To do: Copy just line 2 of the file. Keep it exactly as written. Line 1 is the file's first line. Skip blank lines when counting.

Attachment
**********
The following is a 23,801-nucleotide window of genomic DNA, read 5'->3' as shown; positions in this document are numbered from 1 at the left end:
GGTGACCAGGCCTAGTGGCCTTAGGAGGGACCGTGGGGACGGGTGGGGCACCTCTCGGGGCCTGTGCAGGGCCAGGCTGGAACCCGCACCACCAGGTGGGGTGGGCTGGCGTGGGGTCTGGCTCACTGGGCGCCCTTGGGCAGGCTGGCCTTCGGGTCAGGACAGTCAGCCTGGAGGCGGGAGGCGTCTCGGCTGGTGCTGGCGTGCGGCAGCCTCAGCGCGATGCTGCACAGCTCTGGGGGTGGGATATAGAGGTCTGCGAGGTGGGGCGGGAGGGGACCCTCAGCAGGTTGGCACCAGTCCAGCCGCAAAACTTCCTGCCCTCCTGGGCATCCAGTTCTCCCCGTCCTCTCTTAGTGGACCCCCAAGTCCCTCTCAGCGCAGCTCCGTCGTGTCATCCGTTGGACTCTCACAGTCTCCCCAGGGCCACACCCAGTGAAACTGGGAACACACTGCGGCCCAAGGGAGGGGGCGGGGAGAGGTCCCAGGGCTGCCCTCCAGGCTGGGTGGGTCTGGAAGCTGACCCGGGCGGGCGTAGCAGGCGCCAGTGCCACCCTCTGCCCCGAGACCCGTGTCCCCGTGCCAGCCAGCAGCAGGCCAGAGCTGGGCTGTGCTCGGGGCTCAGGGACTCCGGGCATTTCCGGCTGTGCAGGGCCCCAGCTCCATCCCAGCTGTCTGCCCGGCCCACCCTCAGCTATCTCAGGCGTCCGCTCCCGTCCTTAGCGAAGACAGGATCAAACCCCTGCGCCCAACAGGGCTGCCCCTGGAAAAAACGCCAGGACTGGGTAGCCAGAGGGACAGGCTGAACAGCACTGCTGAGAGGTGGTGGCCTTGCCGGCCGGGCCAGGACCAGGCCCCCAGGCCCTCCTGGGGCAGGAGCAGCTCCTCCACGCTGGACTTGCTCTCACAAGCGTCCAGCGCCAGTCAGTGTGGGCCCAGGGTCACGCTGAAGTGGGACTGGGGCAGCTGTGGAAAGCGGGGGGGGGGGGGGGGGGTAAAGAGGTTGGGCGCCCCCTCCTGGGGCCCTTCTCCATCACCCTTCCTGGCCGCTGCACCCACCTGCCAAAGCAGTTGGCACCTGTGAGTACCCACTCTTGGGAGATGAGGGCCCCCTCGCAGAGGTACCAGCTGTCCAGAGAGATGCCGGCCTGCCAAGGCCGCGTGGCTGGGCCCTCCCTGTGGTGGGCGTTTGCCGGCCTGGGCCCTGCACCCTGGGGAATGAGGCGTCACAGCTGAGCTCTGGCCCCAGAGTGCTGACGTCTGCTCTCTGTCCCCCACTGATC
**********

GGTGACCAGGCCTAGTGGCCTTAGGAGGGACCGTGGGGACGGGTGGGGCACCTCTCGGGGCCTGTGCAGGGCCAGGCTGGAACCCGCACCACCAGGTGGGGTGGGCTGGCGTGGGGTCTGGCTCACTGGGCGCCCTTGGGCAGGCTGGCCTTCGGGTCAGGACAGTCAGCCTGGAGGCGGGAGGCGTCTCGGCTGGTGCTGGCGTGCGGCAGCCTCAGCGCGATGCTGCACAGCTCTGGGGGTGGGATATAGAGGTCTGCGAGGTGGGGCGGGAGGGGACCCTCAGCAGGTTGGCACCAGTCCAGCCGCAAAACTTCCTGCCCTCCTGGGCATCCAGTTCTCCCCGTCCTCTCTTAGTGGACCCCCAAGTCCCTCTCAGCGCAGCTCCGTCGTGTCATCCGTTGGACTCTCACAGTCTCCCCAGGGCCACACCCAGTGAAACTGGGAACACACTGCGGCCCAAGGGAGGGGGCGGGGAGAGGTCCCAGGGCTGCCCTCCAGGCTGGGTGGGTCTGGAAGCTGACCCGGGCGGGCGTAGCAGGCGCCAGTGCCACCCTCTGCCCCGAGACCCGTGTCCCCGTGCCAGCCAGCAGCAGGCCAGAGCTGGGCTGTGCTCGGGGCTCAGGGACTCCGGGCATTTCCGGCTGTGCAGGGCCCCAGCTCCATCCCAGCTGTCTGCCCGGCCCACCCTCAGCTATCTCAGGCGTCCGCTCCCGTCCTTAGCGAAGACAGGATCAAACCCCTGCGCCCAACAGGGCTGCCCCTGGAAAAAACGCCAGGACTGGGTAGCCAGAGGGACAGGCTGAACAGCACTGCTGAGAGGTGGTGGCCTTGCCGGCCGGGCCAGGACCAGGCCCCCAGGCCCTCCTGGGGCAGGAGCAGCTCCTCCACGCTGGACTTGCTCTCACAAGCGTCCAGCGCCAGTCAGTGTGGGCCCAGGGTCACGCTGAAGTGGGACTGGGGCAGCTGTGGAAAGCGGGGGGGGGGGGGGGGGGTAAAGAGGTTGGGCGCCCCCTCCTGGGGCCCTTCTCCATCACCCTTCCTGGCCGCTGCACCCACCTGCCAAAGCAGTTGGCACCTGTGAGTACCCACTCTTGGGAGATGAGGGCCCCCTCGCAGAGGTACCAGCTGTCCAGAGAGATGCCGGCCTGCCAAGGCCGCGTGGCTGGGCCCTCCCTGTGGTGGGCGTTTGCCGGCCTGGGCCCTGCACCCTGGGGAATGAGGCGTCACAGCTGAGCTCTGGCCCCAGAGTGCTGACGTCTGCTCTCTGTCCCCCACTGATC